Ron Clements and John Musker knew immediately what they wanted to do after The Little Mermaid. Pirates! In! Space! They had, after all, been pitching it to Disney for years by this point, and the success of The Little Mermaid would, surely, let them pursue their dream.
Alas, then chairman of Walt Disney Pictures Jeffrey Katzenberg was not a pirate sort of guy. He did, however, console the successful writer/directors with a tempting offer: they could choose to work on any of the three projects then in development: a little movie about a lion, an adaptation of Swan Lake, and this, well, little thing about Aladdin that lyricist Howard Ashman had been playing with when not obsessed with mermaids, roses, and beasts. Crushed, but impressed by Ashman’s songs, and liking the potential humor of the piece, Clements and Musker agreed to come on board for Aladdin.
Tragically, by the time they came on board, Howard Ashman was in the final stages of AIDS, and unable to collaborate much on Aladdin. Still, he had written a few songs for the film, and with those, Clements and Musker cobbled together a script and storyboards, bringing it to Katzenberg about a month after Ashman’s death.
Katzenberg was not impressed, and demanded a complete overhaul. Clements and Musker brought in two new screenwriters, and took another stab at the story, making multiple changes. In the original version, for instance, as in the original fairy tale, the Genie was able to grant unlimited wishes. In the new version, the Genie could only grant three wishes per person—and those wishes came with some restrictions. That had the decided benefit of forcing Aladdin to use his wits, instead of the Genie, to defeat Jafar (and eliminate the pesky question of “Why didn’t Aladdin just grab the lamp and tell the Genie to bury Jafar in a cage?”). It also made Aladdin’s last wish, to free the Genie, more meaningful—since this also meant giving up his only possible remaining wish, and thus his chance to once again be a prince. Alas, it also meant dropping one of Howard Ashman’s original songs.
Katzenberg also ordered Clements and Musker to eliminate Aladdin’s mother—an important character in the original story and the first draft and storyboards. This meant eliminating yet another Howard Ashman song. (Since Ashman was particularly proud of this one, it can be heard on some DVD releases.)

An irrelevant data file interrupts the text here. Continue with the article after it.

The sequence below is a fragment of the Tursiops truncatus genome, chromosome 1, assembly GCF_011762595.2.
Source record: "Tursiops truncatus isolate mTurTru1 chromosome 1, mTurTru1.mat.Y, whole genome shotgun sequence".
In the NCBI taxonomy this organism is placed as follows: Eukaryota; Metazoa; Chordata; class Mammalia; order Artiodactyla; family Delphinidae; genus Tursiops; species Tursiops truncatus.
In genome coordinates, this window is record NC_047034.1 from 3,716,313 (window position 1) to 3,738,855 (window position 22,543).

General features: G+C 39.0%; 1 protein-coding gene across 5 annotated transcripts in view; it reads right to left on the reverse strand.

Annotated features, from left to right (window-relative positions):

With two major songs dropped, the music was in chaos. The directors brought in Tim Rice, then well known for his work with Andrew Lloyd Webber on Jesus Christ Superstar and Evita. He was to later work with Disney on The Lion King. From Disney’s point of view, this was a wild success with at least one song, “A Whole New World,” which, combined with Alan Menken’s score (and, for the single, the voices of Peabo Bryson and Regina Bell) became a number one song in the U.S. The song also snagged an Academy Award and a Grammy Award.
From my point of view, this was a little less of a success, since I cannot make myself believe that people can fly to Egypt then China and back in the space of a few hours, magic carpet or no magic carpet, though the nod to China (the original setting of the story) is nice. But that’s probably an unfair criticism of the actual song, which continued to be a Disney staple years after this original release.
Rice’s other major contribution, “One Jump Ahead,” was less successful, and much less memorable. It’s meant, I think, to be similar to Belle’s introductory song in Beauty and the Beast, but something that doesn’t quite work as well—perhaps because it centers on Aladdin and Abu running around stealing things, instead of Belle’s desire to try to find a place where she belongs. Perhaps as a result, within the film, both Tim Rice songs tend to overshadowed by the Howard Ashman written “Friend Like Me,” focusing on the Genie, and the rollicking song “Prince Ali,” which, ok, technically is about Aladdin, but really is a chance for the Genie to show off and happily comment on the parade he’s created.